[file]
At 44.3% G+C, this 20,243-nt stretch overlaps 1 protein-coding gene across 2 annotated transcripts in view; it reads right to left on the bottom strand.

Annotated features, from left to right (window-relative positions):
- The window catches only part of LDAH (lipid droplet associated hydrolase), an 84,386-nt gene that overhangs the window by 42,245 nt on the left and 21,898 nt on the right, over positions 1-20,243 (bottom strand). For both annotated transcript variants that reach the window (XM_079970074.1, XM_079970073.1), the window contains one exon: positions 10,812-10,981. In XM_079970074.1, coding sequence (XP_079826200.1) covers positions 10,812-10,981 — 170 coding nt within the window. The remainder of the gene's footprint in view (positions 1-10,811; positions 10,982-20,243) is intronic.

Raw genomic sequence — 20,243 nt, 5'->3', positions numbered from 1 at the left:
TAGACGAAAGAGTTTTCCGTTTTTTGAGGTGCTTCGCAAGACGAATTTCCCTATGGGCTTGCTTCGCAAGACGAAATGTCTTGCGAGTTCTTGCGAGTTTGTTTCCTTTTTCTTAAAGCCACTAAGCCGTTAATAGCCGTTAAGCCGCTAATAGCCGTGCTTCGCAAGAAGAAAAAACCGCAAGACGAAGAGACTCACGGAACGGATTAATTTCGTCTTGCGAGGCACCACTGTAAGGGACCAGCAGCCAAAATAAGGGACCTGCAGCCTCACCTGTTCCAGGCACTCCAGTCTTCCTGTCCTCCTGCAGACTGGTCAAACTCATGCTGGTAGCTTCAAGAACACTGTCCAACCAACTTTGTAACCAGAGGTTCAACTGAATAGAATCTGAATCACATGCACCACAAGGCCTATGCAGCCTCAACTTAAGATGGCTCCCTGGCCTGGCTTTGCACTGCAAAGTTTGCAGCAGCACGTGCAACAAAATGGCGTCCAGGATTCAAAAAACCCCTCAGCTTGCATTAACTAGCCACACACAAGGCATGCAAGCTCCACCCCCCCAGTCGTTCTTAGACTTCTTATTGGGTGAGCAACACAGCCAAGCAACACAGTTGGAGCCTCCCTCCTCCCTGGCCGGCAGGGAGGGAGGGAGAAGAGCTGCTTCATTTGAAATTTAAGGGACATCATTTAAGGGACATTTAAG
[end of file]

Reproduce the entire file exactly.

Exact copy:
At 44.3% G+C, this 20,243-nt stretch overlaps 1 protein-coding gene across 2 annotated transcripts in view; it reads right to left on the bottom strand.

Annotated features, from left to right (window-relative positions):
- The window catches only part of LDAH (lipid droplet associated hydrolase), an 84,386-nt gene that overhangs the window by 42,245 nt on the left and 21,898 nt on the right, over positions 1-20,243 (bottom strand). For both annotated transcript variants that reach the window (XM_079970074.1, XM_079970073.1), the window contains one exon: positions 10,812-10,981. In XM_079970074.1, coding sequence (XP_079826200.1) covers positions 10,812-10,981 — 170 coding nt within the window. The remainder of the gene's footprint in view (positions 1-10,811; positions 10,982-20,243) is intronic.

Raw genomic sequence — 20,243 nt, 5'->3', positions numbered from 1 at the left:
TAGACGAAAGAGTTTTCCGTTTTTTGAGGTGCTTCGCAAGACGAATTTCCCTATGGGCTTGCTTCGCAAGACGAAATGTCTTGCGAGTTCTTGCGAGTTTGTTTCCTTTTTCTTAAAGCCACTAAGCCGTTAATAGCCGTTAAGCCGCTAATAGCCGTGCTTCGCAAGAAGAAAAAACCGCAAGACGAAGAGACTCACGGAACGGATTAATTTCGTCTTGCGAGGCACCACTGTAAGGGACCAGCAGCCAAAATAAGGGACCTGCAGCCTCACCTGTTCCAGGCACTCCAGTCTTCCTGTCCTCCTGCAGACTGGTCAAACTCATGCTGGTAGCTTCAAGAACACTGTCCAACCAACTTTGTAACCAGAGGTTCAACTGAATAGAATCTGAATCACATGCACCACAAGGCCTATGCAGCCTCAACTTAAGATGGCTCCCTGGCCTGGCTTTGCACTGCAAAGTTTGCAGCAGCACGTGCAACAAAATGGCGTCCAGGATTCAAAAAACCCCTCAGCTTGCATTAACTAGCCACACACAAGGCATGCAAGCTCCACCCCCCCAGTCGTTCTTAGACTTCTTATTGGGTGAGCAACACAGCCAAGCAACACAGTTGGAGCCTCCCTCCTCCCTGGCCGGCAGGGAGGGAGGGAGAAGAGCTGCTTCATTTGAAATTTAAGGGACATCATTTAAGGGACATTTAAG